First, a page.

Capitol Hill raises an eyebrow

In some quarters, Washington’s love affair with Modi’s India has hit a rough patch

Updated - December 13, 2019 01:38 am IST

Published - December 13, 2019 12:15 am IST

Prime Minister Narendra Modi greets U.S. President Donald Trump. File photo.

Prime Minister Narendra Modi greets U.S. President Donald Trump. File photo.

On December 9, when the Citizenship (Amendment) Bill was passed in the Lok Sabha, the U.S. House Foreign Affairs Committee (HFAC) issued an extraordinary statement on Twitter: “Religious pluralism is central to the foundations of both India and the United States and is one of our core shared values. Any religious test for citizenship undermines this most basic democratic tenet. #CABBill.” This statement says much about shifting perceptions on Capitol Hill about India and the U.S.-India relationship. It comes on the heels of sharp Congressional criticism of India, much of it leveled by Democrats, and mainly focused on New Delhi actions in Jammu and Kashmir.

A significant statement

However, the HFAC tweet is particularly significant. First, it was issued by a Congressional committee — in this case, a key bipartisan body involved with legislation on international affairs. This was not a case of a sole elected official levying criticism. It was a tweet that required some level of informal consensus from the committee in order to be posted. In other words, it reflected the views of a critical mass of elected officials focused on foreign affairs.

Second, the statement targeted a piece of legislation in India that hasn’t even been signed into law. This was not a case of the HFAC railing against a newly enshrined law, much less an implemented policy. In other words, the committee was delivering a pre-emptive salvo against a Bill that has quite some time to go before it becomes the law of the land in India. Such criticism, at this relatively early moment in the legislation’s life, is quite unusual, and a reflection of the deep concern harboured by Capitol Hill about the Bill.

Third, the HFAC statement invoked the U.S.-India relationship. It underscored the shared values that underpin the partnership, before suggesting that the Bill undermines those very values. Indeed, the two democracies have both seen considerable democratic backsliding, including on religious pluralism, over the last few years. The HFAC statement is a reminder that one of the core pillars, shared values, of U.S.-India partnership is taking a major hit. Shared interests more than shared values are increasingly what drive the relationship today. Recent messaging from both capitals, which has emphasised the former more than the latter, makes that quite clear.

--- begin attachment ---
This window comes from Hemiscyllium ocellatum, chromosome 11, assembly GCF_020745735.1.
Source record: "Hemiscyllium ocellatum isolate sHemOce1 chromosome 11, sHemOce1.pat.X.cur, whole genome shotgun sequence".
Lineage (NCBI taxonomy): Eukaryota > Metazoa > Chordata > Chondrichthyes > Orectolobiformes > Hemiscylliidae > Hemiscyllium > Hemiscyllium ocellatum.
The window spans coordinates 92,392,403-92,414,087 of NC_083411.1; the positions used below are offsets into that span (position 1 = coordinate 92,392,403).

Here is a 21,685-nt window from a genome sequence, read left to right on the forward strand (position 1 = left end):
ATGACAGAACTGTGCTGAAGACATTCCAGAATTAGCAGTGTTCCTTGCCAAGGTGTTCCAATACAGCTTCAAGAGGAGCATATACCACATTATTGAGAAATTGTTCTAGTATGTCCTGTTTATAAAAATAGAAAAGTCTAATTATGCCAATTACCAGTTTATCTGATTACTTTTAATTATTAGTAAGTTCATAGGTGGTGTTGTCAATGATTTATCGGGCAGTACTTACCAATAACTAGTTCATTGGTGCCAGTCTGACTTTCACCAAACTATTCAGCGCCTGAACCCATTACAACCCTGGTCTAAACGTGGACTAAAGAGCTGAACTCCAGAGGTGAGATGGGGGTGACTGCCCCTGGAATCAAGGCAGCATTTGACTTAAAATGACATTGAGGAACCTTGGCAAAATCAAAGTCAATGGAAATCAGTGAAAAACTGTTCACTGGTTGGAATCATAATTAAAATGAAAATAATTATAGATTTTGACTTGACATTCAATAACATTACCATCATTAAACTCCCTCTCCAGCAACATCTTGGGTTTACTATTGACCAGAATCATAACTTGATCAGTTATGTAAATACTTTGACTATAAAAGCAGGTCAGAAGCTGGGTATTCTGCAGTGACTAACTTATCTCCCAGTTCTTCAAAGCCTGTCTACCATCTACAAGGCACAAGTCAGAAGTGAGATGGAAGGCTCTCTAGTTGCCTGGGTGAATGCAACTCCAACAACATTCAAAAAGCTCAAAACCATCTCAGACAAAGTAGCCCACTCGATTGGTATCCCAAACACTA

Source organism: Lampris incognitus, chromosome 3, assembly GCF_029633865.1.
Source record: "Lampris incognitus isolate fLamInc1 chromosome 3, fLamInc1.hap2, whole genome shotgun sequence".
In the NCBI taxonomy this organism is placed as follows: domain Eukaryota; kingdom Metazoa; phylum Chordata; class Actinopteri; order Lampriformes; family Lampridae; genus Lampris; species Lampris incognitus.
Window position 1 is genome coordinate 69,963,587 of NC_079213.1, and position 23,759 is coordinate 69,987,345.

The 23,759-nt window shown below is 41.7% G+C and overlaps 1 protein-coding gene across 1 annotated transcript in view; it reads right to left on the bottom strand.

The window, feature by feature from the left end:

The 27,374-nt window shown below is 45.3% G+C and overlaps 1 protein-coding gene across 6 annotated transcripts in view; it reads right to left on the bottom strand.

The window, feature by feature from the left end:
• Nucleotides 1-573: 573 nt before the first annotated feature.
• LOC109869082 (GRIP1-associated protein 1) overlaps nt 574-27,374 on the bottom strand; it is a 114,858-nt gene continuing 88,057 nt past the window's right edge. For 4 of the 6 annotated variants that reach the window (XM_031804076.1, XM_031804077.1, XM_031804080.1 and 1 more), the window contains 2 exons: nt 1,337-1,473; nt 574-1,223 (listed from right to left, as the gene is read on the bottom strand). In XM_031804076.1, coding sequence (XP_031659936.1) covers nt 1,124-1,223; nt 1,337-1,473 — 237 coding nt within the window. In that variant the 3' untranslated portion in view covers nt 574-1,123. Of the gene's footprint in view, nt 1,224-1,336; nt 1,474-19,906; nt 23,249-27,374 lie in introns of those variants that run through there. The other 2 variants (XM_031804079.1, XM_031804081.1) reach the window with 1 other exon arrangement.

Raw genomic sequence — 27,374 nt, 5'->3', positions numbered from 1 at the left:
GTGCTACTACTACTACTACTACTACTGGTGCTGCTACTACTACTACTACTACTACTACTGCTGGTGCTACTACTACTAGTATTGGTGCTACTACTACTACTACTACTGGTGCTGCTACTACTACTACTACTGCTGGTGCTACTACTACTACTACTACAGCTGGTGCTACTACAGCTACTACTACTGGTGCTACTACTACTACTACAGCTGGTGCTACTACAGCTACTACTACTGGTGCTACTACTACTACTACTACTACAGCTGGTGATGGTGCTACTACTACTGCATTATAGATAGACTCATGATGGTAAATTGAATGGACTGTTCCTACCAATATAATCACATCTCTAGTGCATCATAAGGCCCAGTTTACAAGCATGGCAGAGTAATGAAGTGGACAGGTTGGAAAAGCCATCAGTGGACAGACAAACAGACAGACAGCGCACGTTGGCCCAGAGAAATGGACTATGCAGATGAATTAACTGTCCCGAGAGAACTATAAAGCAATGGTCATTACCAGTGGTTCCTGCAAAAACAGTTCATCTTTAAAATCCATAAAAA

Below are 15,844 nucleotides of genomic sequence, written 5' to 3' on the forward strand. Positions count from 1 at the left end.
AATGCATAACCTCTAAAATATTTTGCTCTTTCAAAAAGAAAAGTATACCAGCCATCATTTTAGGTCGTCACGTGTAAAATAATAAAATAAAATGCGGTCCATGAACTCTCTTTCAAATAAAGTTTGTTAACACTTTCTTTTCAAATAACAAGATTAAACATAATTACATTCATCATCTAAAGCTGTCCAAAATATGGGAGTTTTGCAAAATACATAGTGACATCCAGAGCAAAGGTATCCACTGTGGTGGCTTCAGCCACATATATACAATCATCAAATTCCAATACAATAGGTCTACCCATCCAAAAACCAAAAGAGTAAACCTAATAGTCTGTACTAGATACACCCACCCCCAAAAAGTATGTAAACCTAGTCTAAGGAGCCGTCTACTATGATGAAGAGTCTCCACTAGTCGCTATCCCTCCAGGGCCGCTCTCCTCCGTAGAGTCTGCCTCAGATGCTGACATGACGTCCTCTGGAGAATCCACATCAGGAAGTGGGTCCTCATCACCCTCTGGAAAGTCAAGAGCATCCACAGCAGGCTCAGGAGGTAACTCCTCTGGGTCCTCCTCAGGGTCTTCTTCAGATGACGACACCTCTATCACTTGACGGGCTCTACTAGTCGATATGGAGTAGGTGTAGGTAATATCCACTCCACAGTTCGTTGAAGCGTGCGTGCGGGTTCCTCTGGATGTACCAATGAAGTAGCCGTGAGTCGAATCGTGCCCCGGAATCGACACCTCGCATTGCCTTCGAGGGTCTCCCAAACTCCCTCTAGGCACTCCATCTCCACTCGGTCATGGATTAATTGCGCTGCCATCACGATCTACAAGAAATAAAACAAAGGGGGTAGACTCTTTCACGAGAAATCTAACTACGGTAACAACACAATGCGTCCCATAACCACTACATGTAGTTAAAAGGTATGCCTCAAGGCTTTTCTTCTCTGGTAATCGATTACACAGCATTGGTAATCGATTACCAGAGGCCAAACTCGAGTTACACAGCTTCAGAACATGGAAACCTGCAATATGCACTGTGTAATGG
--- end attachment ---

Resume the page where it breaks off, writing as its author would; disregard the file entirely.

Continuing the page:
To be sure, we shouldn’t overstate the significance of the HFAC’s tweet. Congress doesn’t drive or determine policy towards India — a useful reminder when considering the intensifying drumbeat of Congressional criticism (ranging from hearings to a recently introduced bipartisan resolution) of India’s actions in J&K. Still, make no mistake: A bipartisan Congressional committee has called out a piece of Indian legislation and highlighted the potential damage it could inflict on the U.S.-India relationship. And such criticism has emerged from one of the most pro-India political places in Washington.

Another critic

Consider as well another American government critic of the Citizenship Bill — the U.S. Commission on International Religious Freedom (USCIRF). On December 9, USCIRF released a missive decrying the legislation and calling on the U.S. government to “consider sanctions” against Home Minister Amit Shah and “other principal leadership” if the Bill passes in both legislative chambers. USCIRF too doesn’t set U.S. policy on India. Still, it’s quite striking to hear an organ of Washington officialdom speaking of sanctioning Indian officials five years after the Obama administration ended its visa ban on Narendra Modi.

This isn’t to say that the bilateral relationship is about to take a major plunge. Indeed, the State Department, the Defence Department and the White House remain firmly on board with U.S.-India strategic partnership. Still, at least in some quarters, Washington’s love affair with Modi’s India has hit a rough patch.

Michael Kugelman is Deputy Director and Senior Associate for South Asia with the Asia Program at the Woodrow Wilson International Centre for Scholars, Washington, DC

0 / 0
Sign in to unlock member-only benefits!
  • Access 10 free stories every month
  • Save stories to read later
  • Access to comment on every story
  • Sign-up/manage your newsletter subscriptions with a single click
  • Get notified by email for early access to discounts & offers on our products
Sign in


Comments have to be in English, and in full sentences. They cannot be abusive or personal. Please abide by our community guidelines for posting your comments.

We have migrated to a new commenting platform. If you are already a registered user of The Hindu and logged in, you may continue to engage with our articles. If you do not have an account please register and login to post comments. Users can access their older comments by logging into their accounts on Vuukle.